by Mike Smith
Flagstaff Day 5 began early when my alarm went off at 1:30am. The reason? We were headed up to the Grand Canyon so one of my former athletes could run what’s known as the R2R2R, meaning from Rim to Rim to Rim, a 45 mile endeavor most people aren’t crazy enough to envision. But not Elizabeth. For her, the R2R2R was the lynch pin to our trip two years ago before covid, and at that time we had another friend who was the similar amount of crazy set up to go. Two years later it will be a solo adventure for her.
We arrived at the trailhead at 4:15am, in the dark. When I say dark, it was pitch dark. A little nervous to descend the steepest trail in the park, Elizabeth was thinking of waiting for the sun to poke it’s head up a bit, but a threesome of trail runners whipped into the parking lot and promptly got things underway so Elizabeth decided with a group in front of her she’d set off. With any luck we’d meet her back here in about 12 hours.
With more than two hours before we could get some breakfast before setting out on our own, we changed locations to the Bright Angel trailhead, where our day’s adventure would take place. Looking to get a few hours of shut eye, we curled up in the Kia Soul and tried to get some sleep.
While sleep didn’t come to me, the others got an hour or so extra before we made our way to breakfast. After fueling with a breakfast burrito and a coffee, we got ready for our 9+ mile adventure down the Bright Angel trail. The plan was to descend more than 3000 vertical feet, rehydrating at Indian Gardens, then turn things around and make back the 3000 feet in 4.5 miles. While I can say I ran every mile down to Indian Gardens, I probably only ran 1.5 miles of the return journey, reverting to power walking for the rest. Needless to say I reached the rim, hot, dehydrated, and overall gassed. Considering my furthest run in 7 months had been this week’s Hangover trail run, getting almost ten with twice the vertical of Hangover, I thought it was a pretty good day. The tiredness was well earned, as was the meal about 90 minutes later.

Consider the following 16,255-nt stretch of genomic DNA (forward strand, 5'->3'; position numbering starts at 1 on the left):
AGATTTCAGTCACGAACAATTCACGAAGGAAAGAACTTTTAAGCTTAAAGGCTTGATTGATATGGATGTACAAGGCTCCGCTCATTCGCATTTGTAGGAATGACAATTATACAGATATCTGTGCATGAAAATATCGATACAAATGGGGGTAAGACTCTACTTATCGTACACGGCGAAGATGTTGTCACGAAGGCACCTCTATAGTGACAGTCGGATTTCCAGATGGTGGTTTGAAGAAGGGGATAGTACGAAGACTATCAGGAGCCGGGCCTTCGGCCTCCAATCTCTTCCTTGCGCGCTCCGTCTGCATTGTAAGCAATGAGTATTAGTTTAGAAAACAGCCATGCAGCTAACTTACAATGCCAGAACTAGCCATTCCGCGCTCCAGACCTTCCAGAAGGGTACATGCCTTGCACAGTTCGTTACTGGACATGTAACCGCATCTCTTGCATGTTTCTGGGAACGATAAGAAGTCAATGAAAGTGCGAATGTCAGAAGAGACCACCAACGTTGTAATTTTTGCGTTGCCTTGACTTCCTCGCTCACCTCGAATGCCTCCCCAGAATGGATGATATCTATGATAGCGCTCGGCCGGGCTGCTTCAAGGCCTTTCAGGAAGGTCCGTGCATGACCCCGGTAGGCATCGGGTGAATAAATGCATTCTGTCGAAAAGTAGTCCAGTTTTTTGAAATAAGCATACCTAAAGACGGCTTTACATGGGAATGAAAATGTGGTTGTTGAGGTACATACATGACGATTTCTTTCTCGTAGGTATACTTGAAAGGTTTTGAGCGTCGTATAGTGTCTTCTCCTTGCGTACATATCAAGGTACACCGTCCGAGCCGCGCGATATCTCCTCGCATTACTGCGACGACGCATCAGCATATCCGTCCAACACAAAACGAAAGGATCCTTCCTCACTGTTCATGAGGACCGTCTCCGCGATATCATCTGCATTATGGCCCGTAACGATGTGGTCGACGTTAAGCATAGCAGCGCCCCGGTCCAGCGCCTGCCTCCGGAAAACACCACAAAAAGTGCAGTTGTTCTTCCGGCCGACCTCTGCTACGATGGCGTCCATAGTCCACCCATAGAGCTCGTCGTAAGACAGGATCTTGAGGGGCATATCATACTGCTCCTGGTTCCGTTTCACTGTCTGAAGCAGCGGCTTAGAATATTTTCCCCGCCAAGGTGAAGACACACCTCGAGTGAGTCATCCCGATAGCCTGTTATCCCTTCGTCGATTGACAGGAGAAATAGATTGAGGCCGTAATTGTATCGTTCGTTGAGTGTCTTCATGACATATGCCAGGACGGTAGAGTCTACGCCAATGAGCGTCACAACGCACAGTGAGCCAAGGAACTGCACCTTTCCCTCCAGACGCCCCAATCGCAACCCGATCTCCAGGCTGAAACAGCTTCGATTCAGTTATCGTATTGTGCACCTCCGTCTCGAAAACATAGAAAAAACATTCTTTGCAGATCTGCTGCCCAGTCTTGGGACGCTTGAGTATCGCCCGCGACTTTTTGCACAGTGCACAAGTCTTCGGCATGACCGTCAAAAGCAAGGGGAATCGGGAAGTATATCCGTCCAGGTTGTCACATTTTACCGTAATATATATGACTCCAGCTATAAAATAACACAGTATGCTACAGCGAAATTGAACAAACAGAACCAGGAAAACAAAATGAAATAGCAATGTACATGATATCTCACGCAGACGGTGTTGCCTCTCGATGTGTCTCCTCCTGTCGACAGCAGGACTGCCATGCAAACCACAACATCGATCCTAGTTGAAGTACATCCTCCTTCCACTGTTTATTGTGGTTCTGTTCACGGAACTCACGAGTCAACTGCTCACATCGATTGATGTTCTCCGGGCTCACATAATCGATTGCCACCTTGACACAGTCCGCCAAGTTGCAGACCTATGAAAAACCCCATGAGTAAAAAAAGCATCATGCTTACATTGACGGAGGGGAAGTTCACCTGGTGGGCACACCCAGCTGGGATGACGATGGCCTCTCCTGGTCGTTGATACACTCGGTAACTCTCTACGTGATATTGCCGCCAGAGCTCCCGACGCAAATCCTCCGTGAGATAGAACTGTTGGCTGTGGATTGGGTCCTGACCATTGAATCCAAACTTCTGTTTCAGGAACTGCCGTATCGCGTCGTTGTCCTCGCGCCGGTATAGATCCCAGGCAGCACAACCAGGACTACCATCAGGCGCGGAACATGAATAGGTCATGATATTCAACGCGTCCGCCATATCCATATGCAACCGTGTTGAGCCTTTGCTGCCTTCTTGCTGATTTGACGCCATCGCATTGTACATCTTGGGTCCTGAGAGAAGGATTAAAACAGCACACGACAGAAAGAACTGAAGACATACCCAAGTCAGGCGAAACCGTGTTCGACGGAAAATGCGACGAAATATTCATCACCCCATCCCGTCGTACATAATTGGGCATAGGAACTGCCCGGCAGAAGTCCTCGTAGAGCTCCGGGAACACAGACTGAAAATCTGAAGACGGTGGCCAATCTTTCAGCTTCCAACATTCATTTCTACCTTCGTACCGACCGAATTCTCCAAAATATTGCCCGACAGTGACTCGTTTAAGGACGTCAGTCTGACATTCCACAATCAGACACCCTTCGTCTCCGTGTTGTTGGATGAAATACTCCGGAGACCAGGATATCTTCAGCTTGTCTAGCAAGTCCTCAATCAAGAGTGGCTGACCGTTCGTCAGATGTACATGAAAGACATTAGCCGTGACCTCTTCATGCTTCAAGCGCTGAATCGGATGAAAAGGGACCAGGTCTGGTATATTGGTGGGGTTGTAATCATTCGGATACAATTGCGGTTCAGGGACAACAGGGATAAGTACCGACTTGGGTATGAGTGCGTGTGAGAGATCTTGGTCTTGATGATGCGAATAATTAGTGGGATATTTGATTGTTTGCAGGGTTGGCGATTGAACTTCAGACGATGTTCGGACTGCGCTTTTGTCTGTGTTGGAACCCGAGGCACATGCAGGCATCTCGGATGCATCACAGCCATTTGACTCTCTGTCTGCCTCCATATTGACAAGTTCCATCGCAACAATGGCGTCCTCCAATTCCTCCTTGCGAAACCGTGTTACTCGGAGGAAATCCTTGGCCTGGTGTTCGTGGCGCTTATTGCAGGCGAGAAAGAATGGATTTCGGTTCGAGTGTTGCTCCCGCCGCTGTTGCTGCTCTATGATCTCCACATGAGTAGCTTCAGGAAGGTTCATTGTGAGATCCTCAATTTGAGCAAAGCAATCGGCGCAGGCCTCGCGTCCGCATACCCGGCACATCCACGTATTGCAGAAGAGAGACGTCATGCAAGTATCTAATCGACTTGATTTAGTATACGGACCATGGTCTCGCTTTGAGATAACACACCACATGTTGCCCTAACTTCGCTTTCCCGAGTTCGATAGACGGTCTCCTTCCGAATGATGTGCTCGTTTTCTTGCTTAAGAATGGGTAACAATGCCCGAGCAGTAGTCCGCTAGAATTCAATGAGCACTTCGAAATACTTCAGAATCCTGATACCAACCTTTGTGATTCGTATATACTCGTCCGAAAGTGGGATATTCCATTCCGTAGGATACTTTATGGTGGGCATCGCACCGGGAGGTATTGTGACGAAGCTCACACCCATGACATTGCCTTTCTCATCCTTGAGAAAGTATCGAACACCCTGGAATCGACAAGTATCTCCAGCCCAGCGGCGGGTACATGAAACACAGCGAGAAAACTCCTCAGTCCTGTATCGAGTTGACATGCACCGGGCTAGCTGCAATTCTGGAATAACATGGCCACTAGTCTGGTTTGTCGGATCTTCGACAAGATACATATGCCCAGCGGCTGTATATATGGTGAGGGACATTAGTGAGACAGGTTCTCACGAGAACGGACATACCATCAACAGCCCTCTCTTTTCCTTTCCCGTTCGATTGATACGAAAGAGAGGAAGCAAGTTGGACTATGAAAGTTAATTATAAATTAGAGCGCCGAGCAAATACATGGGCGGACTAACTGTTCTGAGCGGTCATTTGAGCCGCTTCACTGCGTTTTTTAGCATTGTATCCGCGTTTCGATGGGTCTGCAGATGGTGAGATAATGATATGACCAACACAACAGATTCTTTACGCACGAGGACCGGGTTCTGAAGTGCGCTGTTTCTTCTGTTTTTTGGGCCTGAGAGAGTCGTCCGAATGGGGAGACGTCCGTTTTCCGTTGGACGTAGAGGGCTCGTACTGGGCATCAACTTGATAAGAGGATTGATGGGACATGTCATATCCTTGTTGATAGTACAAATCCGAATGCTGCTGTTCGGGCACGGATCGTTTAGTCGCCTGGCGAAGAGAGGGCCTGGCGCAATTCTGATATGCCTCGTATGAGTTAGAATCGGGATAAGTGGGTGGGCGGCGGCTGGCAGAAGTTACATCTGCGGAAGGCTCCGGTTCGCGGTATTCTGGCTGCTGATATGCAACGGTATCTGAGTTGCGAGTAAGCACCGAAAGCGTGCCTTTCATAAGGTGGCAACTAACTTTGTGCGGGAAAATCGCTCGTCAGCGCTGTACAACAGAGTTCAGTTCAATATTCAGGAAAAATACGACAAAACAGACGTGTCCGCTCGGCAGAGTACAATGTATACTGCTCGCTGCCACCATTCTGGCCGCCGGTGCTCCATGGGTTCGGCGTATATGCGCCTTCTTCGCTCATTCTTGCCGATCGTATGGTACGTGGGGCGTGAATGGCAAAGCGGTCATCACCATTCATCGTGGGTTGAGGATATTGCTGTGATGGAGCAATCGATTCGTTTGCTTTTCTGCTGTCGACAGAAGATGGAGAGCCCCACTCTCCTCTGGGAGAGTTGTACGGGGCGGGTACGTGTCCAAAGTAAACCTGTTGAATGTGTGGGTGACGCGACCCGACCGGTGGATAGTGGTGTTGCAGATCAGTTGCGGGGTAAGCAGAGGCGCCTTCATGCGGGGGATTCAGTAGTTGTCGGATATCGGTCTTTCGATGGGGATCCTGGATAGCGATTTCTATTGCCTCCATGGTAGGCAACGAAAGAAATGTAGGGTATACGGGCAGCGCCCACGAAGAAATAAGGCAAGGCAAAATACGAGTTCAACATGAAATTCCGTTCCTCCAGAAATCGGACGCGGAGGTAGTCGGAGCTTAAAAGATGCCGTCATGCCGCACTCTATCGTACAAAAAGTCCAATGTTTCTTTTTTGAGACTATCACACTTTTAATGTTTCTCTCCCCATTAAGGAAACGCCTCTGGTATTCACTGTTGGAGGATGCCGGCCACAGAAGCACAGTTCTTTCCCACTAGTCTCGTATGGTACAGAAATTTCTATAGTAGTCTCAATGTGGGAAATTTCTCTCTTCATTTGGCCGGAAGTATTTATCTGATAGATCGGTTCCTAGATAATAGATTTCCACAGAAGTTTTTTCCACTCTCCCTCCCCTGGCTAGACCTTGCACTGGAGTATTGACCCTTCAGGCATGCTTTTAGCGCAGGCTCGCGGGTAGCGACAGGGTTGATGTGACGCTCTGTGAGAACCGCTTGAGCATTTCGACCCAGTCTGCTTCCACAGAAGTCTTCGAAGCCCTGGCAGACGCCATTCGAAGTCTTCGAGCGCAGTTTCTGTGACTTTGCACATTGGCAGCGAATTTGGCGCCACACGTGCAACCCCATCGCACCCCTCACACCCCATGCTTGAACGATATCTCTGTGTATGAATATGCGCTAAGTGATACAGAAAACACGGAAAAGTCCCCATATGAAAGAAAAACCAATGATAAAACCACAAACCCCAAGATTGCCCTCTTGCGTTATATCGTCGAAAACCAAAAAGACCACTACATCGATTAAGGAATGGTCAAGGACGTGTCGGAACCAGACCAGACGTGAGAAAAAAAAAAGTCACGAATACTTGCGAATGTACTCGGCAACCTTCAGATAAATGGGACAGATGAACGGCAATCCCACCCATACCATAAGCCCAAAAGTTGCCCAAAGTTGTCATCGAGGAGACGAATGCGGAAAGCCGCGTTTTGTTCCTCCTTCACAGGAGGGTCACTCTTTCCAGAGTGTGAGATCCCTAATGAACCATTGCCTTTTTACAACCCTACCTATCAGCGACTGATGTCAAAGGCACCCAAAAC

After lunch we knew we had 2 to 4 hours until Elizabeth’s return to the rim. While she had gone out and gotten a satellite phone/tracker, once she got below 4000 feet of elevation we were not in any sort of communication with her. We did know she had reached the North rim and started down in 7 hours, but with more than 23 miles still to go and no communication, we were left to guess when she’d be back. Thankfully when she finally got back above 4000 feet, we received signal and could begin to contemplate her finish. I guessed she’d be done by 6:30pm and thought she might be out by 6:15pm. She ended up splitting the distance, finishing at 6:23pm, just under 14 hours since we dropped her off. She was extremely tired, the heat really playing the biggest factor on this one.
We hopped in the car for the 90 minute ride home, ordered some dinner which was scarfed down, and promptly set about prepping for some well earned sleep. It’s hard to imagine how tired I was, completing my adventure in three hours while Elizabeth was out there for 14 hours, covering five times as much distance as I. I am humbled to be her former coach and her friend.